Simon – Yeah, so but but I get the fact that you I mean, I suppose the question I’ve got is, how, how fragile is this? This new take up, you know, using You know, my mum as an example, I mean, she very much to your point about lack of muscle memory, she she quite likes technology, but she doesn’t have the opportunity to use it that often. And she’s scared of it. But locked down has effectively forced her to, to get used to it so that she could see my kids and those sorts of things. But I just wonder how fragile that uptake is going to continue? Will people revert back to type, you know, will they want to keep going back into their branch? Will they? Will they think you actually maybe some of the other ways were better? And how much do you think the way that companies adapt to, you know, this new kind of technological know how will have an impact on that lasting kind of sea change, I suppose.
(Do we expect this trend to continue or will people want to go back to the old ways of interacting?)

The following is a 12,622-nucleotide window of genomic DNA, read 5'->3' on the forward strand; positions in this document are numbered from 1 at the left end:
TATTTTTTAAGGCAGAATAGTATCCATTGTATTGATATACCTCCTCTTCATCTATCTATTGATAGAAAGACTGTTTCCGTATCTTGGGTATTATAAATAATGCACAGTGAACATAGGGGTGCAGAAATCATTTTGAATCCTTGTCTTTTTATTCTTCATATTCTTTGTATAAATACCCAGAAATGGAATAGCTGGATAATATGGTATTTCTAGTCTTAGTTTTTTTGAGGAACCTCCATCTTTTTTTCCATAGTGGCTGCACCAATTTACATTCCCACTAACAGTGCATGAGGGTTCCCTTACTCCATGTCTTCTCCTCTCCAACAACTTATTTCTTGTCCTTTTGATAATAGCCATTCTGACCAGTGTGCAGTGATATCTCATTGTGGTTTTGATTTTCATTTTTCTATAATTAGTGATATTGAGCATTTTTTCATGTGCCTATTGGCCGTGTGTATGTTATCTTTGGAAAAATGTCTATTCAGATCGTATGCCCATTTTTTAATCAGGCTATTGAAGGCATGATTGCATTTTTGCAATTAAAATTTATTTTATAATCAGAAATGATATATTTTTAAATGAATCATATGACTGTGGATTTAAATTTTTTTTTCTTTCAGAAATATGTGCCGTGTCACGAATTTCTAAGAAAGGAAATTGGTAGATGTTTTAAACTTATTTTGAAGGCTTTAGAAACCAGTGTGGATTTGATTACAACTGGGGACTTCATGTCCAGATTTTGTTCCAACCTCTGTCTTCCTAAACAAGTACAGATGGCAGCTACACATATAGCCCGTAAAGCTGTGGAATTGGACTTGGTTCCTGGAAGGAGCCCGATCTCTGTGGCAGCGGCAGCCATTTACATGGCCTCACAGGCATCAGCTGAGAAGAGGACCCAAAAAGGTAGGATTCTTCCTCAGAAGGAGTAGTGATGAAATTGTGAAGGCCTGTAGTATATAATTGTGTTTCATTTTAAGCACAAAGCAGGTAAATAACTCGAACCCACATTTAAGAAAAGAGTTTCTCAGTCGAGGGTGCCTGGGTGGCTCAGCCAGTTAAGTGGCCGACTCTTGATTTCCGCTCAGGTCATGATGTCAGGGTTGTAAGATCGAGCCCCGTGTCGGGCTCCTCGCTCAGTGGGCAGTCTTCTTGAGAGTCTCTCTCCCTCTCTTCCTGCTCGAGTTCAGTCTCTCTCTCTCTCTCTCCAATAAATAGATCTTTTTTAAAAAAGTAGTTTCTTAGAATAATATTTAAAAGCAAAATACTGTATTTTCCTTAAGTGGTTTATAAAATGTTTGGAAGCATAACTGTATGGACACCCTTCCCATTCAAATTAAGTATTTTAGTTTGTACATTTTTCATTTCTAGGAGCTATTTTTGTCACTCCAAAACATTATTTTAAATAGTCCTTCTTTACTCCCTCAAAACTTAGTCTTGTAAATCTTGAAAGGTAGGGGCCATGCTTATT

Kate – Well, to be honest with you, yes, we do have a tendency to return to type if type is easier than what we’re trying to push and I think one of the, one of the kind of one of the reasons that people have resisted digital transformation is because they do not trust that the new new way of doing things will be easier than the old way of doing things. But look at what we’ve got. Now, I mean, that people are not going to go back to the old way of doing things now that they’ve discovered that they don’t need to travel, you know, in an aeroplane add expense to the environment expense to the company stays away from their family, just to go to a meeting in New York, with, you know, with an investor or whatever, because everyone’s now realised, okay, we can do that over over a video conferencing out and it’s just as effective. You know, there will be occasions when you need to, you know, we shouldn’t do things in isolation. There is balance is very important. Everything in moderation, including moderation. I can’t remember it was he said that and but, you know, it’s if the old way of doing things were viable, then I think people would go back to it but they’re not going to be anymore COVID-19 is not going away, you know, we have no idea yet even you know how long it’s going to take to get a vaccine. When we do get a vaccine, it’s likely to be an influenza style affair where you know, these kind of Corona viruses they do more year on year so you have to have repeat vaccines if you one of the one of the big changes in humanity is going to be an understanding that we can’t cluster together in such intense you know, travelling, you know, packed into carriages is swapping germs with everybody and I think you know, that’s that’s an ongoing thing and unless that completely goes away, then the old way of doing things is never going to be an option in future.